Desire for a Better Year


Happy New Year again, everyone!

I’m going to make a statement, and I’d ask for your honest reaction, either a thumbs up, halfway, or thumbs down.  And the statement is this: 2022 is not going to be easier than 2021.  How do you feel about that?

Now, I didn’t say it’s not going to be better, I just said it’s not going to be easier.  The Father wants it to be better, but it needs to be without illusions.  Let’s be clear: The difficulties we face each year are not out there.  They’re in us.  The Father wants to improve the world, but He does it from the inside out.  He wants to do powerful things in our hearts this year!

The Gospel about the wise men is about a journey of spiritual growth.  They make a long journey, arrive in Jerusalem, and ask, “Where is the child who has been born king of the Jews?  For we observed his star at its rising, and have come to pay him homage” (Mt 2:2).  There are four qualities of these wise men on which we can meditate from the very little we know about them, namely, wisdom, hope, fortitude, and community:

1) Wisdom.  Pope Benedict XVI notes and accepts that in the year 7-6 B.C., which many scholars believe to be the year of Jesus’ birth, there was a conjunction of three planets, Jupiter, Saturn, and Mars, and that astronomers during this time could have predicted this; this is likely the star that the wise men saw.  But that wouldn’t have been enough for them to make the sacrificial journey.  They would need to have been aware of a prophecy about the Jewish king, and then put that information together with the star—that’s their wisdom (Pope Benedict XVI, Jesus of Nazareth: The Infancy Narratives, 92-102).

Now, can we piece together why we’re in this time in history, why things in our lives are the way they are?  It’s hard for a lot of us.  Why?  Wisdom tells us that it’s not by accident.  But these are signs from the Holy Spirit.  The star was given to the wise men as a sign.  The word, ‘Epiphany,’ which we celebrate today means ‘manifestation.’  God has brought us to this point for a reason.  For me, I don’t enjoy the challenges of recent times: I think very soon I will get in trouble for just saying what the Bible and Church teach.  But God has brought me to this point for a purpose, and He wants to bring good out of evil!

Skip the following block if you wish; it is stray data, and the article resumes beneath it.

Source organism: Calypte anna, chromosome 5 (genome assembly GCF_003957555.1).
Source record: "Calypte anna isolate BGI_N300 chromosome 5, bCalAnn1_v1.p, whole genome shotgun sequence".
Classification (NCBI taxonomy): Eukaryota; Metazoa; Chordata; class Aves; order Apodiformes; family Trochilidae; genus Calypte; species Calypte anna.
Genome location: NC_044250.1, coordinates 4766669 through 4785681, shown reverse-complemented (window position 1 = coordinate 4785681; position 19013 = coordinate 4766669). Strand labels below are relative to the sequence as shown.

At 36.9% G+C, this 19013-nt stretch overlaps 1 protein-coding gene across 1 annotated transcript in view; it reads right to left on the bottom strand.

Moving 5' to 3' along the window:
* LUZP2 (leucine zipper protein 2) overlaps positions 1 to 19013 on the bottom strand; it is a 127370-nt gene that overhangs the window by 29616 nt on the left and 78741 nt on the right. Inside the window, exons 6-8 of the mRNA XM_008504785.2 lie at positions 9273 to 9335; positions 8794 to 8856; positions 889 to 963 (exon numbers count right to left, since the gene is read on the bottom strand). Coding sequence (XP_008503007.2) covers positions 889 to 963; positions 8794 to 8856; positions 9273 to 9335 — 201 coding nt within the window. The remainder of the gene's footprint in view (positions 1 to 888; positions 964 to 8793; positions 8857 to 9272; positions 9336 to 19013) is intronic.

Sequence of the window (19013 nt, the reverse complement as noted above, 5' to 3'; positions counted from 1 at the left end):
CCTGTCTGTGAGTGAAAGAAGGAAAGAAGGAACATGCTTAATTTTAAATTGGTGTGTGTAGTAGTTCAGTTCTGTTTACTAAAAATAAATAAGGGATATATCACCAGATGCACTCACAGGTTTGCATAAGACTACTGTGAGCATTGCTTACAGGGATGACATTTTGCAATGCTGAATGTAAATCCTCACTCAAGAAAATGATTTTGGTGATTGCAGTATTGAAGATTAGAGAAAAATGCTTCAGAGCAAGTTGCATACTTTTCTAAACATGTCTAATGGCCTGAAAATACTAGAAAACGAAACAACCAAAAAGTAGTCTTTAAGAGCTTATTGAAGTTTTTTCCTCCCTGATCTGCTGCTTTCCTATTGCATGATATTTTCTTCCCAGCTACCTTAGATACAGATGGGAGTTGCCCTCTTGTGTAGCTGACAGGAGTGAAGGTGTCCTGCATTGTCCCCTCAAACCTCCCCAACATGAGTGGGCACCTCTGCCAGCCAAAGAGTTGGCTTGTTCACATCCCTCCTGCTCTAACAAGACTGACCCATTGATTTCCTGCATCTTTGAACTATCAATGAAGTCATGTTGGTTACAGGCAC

2) Hope—this is the greatest gift today.  Even if people back then had seen the star and knew the Biblical prophecies, many still would not have chosen to go to Bethlehem because they weren’t seeking anything.  Pope Benedict says the wise men were full of hope and inner unrest, and were searching for transcendence.

The Holy Spirit speaks through the deep desires of our hearts.  What are they?  Where is the pain in our lives?  Because the Spirit speaks through our pain, to heal it.

Fr. Jacques Philippe writes: “Ultimately, God gives us what we desire, neither more nor less” (Interior Freedom, 34).  Those who desire the fullness of life receive it!  But those who want instant gratification, which is really a life of emptiness, receive that.  So, if we want a fuller life this year, again not an easier life but a better one, Jesus will give it.

3) Fortitude.  The wise men were men of action, not just wanting to meet Jesus, but actually going to Him.  This journey wasn’t easy, but they went.  The desire to meet the King of the Jews was so strong in their hearts that they went.  Whenever we struggle to improve, go back to the desires to meet Christ.

4) Community.  This isn’t a virtue, strictly speaking, but it is a gift of which we need more.  We always think there were three wise men because they gave three gifts of gold, frankincense, and myrrh, but we don’t know for sure.  We just know that they were a team with the goal of finding the King of the Jews, and so we conclude that spiritual growth needs the support of other people.  Perhaps this is the year we’ll talk to a doctor, get a coach, see a counsellor, or ask a friend to do a program together.

One of our parish goals in the future is that everyone could have a small group community, starting in AlphaThe Marriage Course, then moving towards Faith StudiesJourney Through Scripture, and then some stable small groups.  We’re starting Faith Studies and Journey Through Scripture in four weeks.

Most spiritual growth happens with other people, when they actively listen and share what Jesus is doing in each other’s lives so that our hearts are touched and we move to that fuller life.

This year is not going to be easier than last year, but it can be better.  The Father is doing His part.  He’s offering us wisdom, hope, fortitude, and community.  The question is: Will we do our part?

Posted: January 2, 2022

Fr. Justin Huang

 
Fr. Justin grew up in Richmond, BC, the third of three brothers. Though not raised Catholic, he started going to Mass when he was 13. After a powerful experience of God’s love through the Sacrament of Reconciliation, he felt called to the Holy Priesthood at the age of 16.


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